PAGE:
cover image It’s a Gas: The Sublime and Elusive Elements That Expand Our World

It’s a Gas: The Sublime and Elusive Elements That Expand Our World

Mark Miodownik. Mariner, $28.99 (304p) ISBN 978-0-358-15715-1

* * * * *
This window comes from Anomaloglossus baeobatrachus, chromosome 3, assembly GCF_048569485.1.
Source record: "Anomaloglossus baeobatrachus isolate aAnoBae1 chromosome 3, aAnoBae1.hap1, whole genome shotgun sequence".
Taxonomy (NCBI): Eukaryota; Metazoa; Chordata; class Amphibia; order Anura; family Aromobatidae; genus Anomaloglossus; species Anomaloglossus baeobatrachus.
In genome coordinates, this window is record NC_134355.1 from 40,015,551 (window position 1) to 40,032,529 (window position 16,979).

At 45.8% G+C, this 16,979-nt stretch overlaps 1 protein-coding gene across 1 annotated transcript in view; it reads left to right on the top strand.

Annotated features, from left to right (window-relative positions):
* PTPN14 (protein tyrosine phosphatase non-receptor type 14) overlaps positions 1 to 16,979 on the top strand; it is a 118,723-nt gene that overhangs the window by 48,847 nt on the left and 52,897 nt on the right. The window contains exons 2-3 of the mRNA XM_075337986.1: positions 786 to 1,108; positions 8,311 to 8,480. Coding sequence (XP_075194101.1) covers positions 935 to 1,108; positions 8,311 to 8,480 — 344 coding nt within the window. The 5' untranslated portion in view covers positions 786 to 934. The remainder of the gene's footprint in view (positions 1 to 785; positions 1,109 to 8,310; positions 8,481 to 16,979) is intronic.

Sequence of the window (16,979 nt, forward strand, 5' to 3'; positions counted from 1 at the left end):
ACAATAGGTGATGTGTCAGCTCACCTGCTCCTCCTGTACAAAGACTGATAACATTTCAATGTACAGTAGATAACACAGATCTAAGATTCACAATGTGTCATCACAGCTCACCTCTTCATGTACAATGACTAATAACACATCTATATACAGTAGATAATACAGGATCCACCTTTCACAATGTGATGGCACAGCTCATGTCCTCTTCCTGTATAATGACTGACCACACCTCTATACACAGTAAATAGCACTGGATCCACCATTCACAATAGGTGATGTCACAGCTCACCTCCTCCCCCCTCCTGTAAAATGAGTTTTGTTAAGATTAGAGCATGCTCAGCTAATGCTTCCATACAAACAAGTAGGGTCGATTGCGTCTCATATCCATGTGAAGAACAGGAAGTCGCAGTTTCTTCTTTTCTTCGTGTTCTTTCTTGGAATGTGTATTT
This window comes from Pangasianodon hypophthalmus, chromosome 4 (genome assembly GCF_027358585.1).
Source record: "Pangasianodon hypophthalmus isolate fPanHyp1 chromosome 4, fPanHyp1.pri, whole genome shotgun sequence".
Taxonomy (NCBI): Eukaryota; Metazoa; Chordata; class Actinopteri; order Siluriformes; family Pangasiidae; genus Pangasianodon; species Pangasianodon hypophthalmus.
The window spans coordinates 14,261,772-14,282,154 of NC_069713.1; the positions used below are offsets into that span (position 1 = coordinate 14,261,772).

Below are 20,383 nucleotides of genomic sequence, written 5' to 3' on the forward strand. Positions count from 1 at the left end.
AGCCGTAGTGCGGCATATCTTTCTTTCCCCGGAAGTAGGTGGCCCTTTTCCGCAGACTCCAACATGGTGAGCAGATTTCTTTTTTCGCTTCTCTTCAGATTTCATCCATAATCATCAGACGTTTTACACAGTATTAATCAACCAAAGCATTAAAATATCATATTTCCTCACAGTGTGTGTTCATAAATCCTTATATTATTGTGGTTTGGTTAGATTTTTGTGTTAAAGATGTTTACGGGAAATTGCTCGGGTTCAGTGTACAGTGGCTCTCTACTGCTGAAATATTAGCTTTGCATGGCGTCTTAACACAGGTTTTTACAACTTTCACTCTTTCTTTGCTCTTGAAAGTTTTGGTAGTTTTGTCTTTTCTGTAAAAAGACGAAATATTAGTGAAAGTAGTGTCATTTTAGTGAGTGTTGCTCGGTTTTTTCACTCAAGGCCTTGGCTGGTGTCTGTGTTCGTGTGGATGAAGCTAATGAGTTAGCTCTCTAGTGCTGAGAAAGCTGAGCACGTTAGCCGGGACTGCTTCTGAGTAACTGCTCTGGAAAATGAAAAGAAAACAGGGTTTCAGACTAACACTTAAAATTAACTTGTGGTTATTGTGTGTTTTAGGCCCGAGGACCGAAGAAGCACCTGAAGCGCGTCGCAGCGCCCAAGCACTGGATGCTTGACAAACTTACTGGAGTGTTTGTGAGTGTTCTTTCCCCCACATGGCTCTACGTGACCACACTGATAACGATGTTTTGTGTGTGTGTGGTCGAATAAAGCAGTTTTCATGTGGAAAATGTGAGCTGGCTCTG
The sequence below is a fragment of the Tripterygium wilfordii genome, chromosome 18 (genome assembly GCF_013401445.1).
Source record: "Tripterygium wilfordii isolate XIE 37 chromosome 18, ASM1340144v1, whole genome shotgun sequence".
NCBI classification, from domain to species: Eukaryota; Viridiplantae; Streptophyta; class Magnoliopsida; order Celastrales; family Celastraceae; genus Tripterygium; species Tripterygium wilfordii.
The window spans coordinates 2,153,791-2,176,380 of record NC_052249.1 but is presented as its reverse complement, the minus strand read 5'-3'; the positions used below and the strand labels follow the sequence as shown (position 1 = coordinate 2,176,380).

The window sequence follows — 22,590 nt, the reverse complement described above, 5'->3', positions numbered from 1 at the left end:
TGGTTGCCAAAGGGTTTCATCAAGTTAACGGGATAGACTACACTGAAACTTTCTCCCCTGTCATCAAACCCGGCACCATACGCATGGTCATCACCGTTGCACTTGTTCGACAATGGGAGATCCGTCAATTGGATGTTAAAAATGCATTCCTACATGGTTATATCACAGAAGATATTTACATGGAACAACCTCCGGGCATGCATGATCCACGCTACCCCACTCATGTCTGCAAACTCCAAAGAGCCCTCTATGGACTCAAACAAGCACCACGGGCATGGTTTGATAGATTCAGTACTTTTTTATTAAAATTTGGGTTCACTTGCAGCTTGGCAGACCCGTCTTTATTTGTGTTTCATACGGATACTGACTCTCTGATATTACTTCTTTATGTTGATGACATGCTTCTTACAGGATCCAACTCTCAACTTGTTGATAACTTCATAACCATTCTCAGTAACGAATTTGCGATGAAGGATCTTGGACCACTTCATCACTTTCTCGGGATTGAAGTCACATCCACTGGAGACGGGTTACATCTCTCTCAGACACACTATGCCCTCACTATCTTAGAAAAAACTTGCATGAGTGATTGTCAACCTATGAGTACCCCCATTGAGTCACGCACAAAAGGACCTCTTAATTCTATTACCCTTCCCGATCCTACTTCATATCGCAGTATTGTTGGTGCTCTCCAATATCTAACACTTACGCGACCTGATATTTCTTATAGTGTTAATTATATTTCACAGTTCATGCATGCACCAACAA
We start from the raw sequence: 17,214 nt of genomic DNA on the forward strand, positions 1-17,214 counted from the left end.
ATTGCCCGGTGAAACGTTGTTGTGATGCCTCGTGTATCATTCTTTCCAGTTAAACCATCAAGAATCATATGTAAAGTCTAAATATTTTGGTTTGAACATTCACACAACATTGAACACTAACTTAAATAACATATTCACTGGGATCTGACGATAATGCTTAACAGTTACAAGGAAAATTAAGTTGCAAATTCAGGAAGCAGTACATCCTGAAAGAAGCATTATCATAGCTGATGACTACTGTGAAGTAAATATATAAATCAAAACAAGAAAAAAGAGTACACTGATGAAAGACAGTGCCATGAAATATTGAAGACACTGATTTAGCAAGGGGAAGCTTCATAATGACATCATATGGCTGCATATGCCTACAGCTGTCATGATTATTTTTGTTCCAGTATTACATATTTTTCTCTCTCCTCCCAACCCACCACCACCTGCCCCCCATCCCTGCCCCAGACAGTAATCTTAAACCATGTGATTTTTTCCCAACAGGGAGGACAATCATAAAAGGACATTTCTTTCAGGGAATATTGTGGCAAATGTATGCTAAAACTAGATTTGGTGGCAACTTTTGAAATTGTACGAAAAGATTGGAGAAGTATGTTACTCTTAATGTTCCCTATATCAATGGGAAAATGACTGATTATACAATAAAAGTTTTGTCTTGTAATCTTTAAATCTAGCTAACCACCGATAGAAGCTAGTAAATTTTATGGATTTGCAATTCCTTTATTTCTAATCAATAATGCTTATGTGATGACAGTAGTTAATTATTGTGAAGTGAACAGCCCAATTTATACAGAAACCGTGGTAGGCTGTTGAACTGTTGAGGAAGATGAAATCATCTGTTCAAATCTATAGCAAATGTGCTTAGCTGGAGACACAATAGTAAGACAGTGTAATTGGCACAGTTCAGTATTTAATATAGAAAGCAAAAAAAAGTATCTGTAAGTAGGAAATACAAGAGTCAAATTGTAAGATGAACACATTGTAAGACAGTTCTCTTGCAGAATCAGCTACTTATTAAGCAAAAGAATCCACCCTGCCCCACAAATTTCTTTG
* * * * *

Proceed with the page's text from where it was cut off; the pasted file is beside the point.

In this captivating study, Miodownik (Stuff Matters), a materials scientist at University College London, examines how gases and the inventions that utilize them have shaped human civilization. He notes that though nitrogen constitutes 78% of air, it remained difficult to “harvest” until the early 1900s when German chemist Fritz Haber realized that hydrogen reactions could draw nitrogen out of the air; because crops require nitrogen-rich soil, Haber’s breakthrough led to the production of fertilizers that boosted crop yields worldwide. Surveying the many uses of the “humble air valve,” Miodownik explains how its incorporation into brass instruments in the early 1800s enabled the instruments to vary pitch for the first time, and how its use in rubber wheels transformed bicycles from clunky wood and steel contraptions into a viable form of personal transportation. Elsewhere, Miodownik covers how CO2 ’s heat-trapping qualities are driving sea level rise, how the proliferation of cyanobacteria 2.4 billion years ago generated the oxygen-rich atmosphere later organisms came to depend on, and how large-scale differences in air temperature and air pressure produce wind. Miodownik combines a specialist’s erudition with a generalist’s broad scope, producing an expansive inquiry that bounds from human history to natural science and climate research without missing a beat. It’s an exemplary work of pop science. Photos. Agent: Jo Wander, Jo Wander Management. (Sept.)